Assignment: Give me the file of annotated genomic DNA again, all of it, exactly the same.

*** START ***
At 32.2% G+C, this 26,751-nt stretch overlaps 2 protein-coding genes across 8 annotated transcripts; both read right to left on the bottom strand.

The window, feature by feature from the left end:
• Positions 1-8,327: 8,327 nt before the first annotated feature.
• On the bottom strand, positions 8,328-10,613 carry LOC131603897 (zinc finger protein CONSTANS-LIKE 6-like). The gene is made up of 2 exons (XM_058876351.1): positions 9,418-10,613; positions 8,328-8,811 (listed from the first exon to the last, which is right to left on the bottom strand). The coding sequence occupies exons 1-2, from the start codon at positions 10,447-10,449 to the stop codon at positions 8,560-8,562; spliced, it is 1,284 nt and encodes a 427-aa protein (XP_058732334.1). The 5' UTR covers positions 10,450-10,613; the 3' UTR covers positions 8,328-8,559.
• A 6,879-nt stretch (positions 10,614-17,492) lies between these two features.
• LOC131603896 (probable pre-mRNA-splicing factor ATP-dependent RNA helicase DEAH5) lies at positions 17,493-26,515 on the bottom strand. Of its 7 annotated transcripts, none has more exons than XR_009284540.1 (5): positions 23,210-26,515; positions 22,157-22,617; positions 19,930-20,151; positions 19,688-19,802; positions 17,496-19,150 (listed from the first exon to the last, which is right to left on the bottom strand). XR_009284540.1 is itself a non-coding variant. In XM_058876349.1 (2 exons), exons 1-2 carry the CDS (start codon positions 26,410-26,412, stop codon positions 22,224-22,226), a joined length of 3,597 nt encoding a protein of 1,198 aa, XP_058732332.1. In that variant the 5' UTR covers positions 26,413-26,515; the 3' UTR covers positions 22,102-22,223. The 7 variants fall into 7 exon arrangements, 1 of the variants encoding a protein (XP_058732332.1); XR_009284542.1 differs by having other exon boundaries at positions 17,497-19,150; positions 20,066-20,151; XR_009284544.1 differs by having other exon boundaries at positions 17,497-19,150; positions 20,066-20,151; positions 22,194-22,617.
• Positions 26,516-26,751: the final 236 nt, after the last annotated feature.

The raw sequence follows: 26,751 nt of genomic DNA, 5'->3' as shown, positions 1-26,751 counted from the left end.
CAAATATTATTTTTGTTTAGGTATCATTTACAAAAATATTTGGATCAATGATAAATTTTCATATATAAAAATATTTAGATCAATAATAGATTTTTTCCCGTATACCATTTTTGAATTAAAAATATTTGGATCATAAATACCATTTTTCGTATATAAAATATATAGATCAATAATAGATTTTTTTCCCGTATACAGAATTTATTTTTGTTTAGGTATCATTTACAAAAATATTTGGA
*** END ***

At 32.2% G+C, this 26,751-nt stretch overlaps 2 protein-coding genes across 8 annotated transcripts; both read right to left on the bottom strand.

The window, feature by feature from the left end:
• Positions 1-8,327: 8,327 nt before the first annotated feature.
• On the bottom strand, positions 8,328-10,613 carry LOC131603897 (zinc finger protein CONSTANS-LIKE 6-like). The gene is made up of 2 exons (XM_058876351.1): positions 9,418-10,613; positions 8,328-8,811 (listed from the first exon to the last, which is right to left on the bottom strand). The coding sequence occupies exons 1-2, from the start codon at positions 10,447-10,449 to the stop codon at positions 8,560-8,562; spliced, it is 1,284 nt and encodes a 427-aa protein (XP_058732334.1). The 5' UTR covers positions 10,450-10,613; the 3' UTR covers positions 8,328-8,559.
• A 6,879-nt stretch (positions 10,614-17,492) lies between these two features.
• LOC131603896 (probable pre-mRNA-splicing factor ATP-dependent RNA helicase DEAH5) lies at positions 17,493-26,515 on the bottom strand. Of its 7 annotated transcripts, none has more exons than XR_009284540.1 (5): positions 23,210-26,515; positions 22,157-22,617; positions 19,930-20,151; positions 19,688-19,802; positions 17,496-19,150 (listed from the first exon to the last, which is right to left on the bottom strand). XR_009284540.1 is itself a non-coding variant. In XM_058876349.1 (2 exons), exons 1-2 carry the CDS (start codon positions 26,410-26,412, stop codon positions 22,224-22,226), a joined length of 3,597 nt encoding a protein of 1,198 aa, XP_058732332.1. In that variant the 5' UTR covers positions 26,413-26,515; the 3' UTR covers positions 22,102-22,223. The 7 variants fall into 7 exon arrangements, 1 of the variants encoding a protein (XP_058732332.1); XR_009284542.1 differs by having other exon boundaries at positions 17,497-19,150; positions 20,066-20,151; XR_009284544.1 differs by having other exon boundaries at positions 17,497-19,150; positions 20,066-20,151; positions 22,194-22,617.
• Positions 26,516-26,751: the final 236 nt, after the last annotated feature.

The raw sequence follows: 26,751 nt of genomic DNA, 5'->3' as shown, positions 1-26,751 counted from the left end.
CAAATATTATTTTTGTTTAGGTATCATTTACAAAAATATTTGGATCAATGATAAATTTTCATATATAAAAATATTTAGATCAATAATAGATTTTTTCCCGTATACCATTTTTGAATTAAAAATATTTGGATCATAAATACCATTTTTCGTATATAAAATATATAGATCAATAATAGATTTTTTTCCCGTATACAGAATTTATTTTTGTTTAGGTATCATTTACAAAAATATTTGGA